Geologists warn against immediate construction in earthquake zone as Turkish authorities open tenders for rebuilding

Despite warnings from geologists, Turkish authorities will start holding tenders on Wednesday for the construction of new housing in southern Turkey after massive earthquakes on February 6 turned most buildings into rubble. 

According to the Sabah daily, Turkish Minister of Environment and Urban Planning Murat Kurem said construction would start as soon as March and that they aimed to complete residential buildings in one year. However, geologists warn that if new buildings are not constructed according to earthquake building codes the country would witness similar tragedies in the next quake. 

Kurum said that in the first instance they would start with the construction of 250,000 buildings, which would be built according to earthquake regulations. “We will rebuild the 10 cities [affected by the earthquake] with the help of geologists and geophysicists,” he added. 

However, many geologists have expressed reservations about an immediate start to construction.

Geologist Naci Görür said on Twitter that the cities affected by the earthquakes should be carefully rebuilt. “We are recording frequent aftershocks in the area, and this is detrimental to any new construction because it will cause small cracks in fresh concrete,” he said. “The buildings will be weakened by these cracks even as they are being built.”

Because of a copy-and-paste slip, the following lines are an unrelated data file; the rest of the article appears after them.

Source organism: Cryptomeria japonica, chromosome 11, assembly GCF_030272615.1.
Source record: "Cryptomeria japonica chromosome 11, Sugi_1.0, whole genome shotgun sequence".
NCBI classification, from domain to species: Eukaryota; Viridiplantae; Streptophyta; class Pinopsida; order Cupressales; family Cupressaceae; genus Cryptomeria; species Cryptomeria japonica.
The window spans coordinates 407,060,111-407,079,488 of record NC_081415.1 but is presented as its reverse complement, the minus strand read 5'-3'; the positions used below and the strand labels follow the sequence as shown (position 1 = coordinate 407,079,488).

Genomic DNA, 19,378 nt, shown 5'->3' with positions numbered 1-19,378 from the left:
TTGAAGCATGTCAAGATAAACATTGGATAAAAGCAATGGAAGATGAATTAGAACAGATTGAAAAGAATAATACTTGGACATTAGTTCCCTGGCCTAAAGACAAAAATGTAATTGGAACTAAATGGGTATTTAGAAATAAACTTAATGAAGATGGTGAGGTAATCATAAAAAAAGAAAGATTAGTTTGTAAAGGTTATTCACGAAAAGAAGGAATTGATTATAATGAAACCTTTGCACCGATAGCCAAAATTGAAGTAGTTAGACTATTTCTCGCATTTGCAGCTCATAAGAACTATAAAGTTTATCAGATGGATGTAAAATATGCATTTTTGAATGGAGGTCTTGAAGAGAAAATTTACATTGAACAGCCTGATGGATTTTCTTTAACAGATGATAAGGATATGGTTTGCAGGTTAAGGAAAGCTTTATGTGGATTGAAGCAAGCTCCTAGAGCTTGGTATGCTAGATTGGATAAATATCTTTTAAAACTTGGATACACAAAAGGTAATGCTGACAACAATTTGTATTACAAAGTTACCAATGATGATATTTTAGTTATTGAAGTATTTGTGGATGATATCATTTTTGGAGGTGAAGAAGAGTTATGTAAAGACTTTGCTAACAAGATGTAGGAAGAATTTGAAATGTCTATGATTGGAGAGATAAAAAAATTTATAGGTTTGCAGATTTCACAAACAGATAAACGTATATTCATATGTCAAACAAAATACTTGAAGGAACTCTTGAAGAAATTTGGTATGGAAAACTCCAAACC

The Turkish Chambers of Engineers and Architects (TMMOB) repeated these warnings and said construction should not begin without a proper evaluation of the geodetic infrastructure and seismic activities of the area. In a press statement they explained that constructing buildings should not be the government’s priority and that proper assessment of seismic activities carried out with satellite technologies and seismographs was crucial to avoid other disasters. 

“The earth’s crust has shifted considerably in the areas hit by the earthquakes,” said the TMMOB. “This calls for a renewal of cadastral maps and an update of property borders before we can even think about rebuilding houses.”

In response Kurum warned the public against people who are “spreading discord.” 

Turkey’s most powerful earthquake in almost 100 years, which struck near the city of Gaziantep in the early hours of February 6, has so far claimed the lives of more than 41,000 people in Turkey in addition to injuring in excess of 100,000. Close to 220,000 disaster victims have been evacuated from the region to date, according to the latest official figures.

The 7.8-magnitude earthquake was followed by dozens of aftershocks, including a 7.5-magnitude temblor that jolted the region in the middle of search and rescue efforts the same day.

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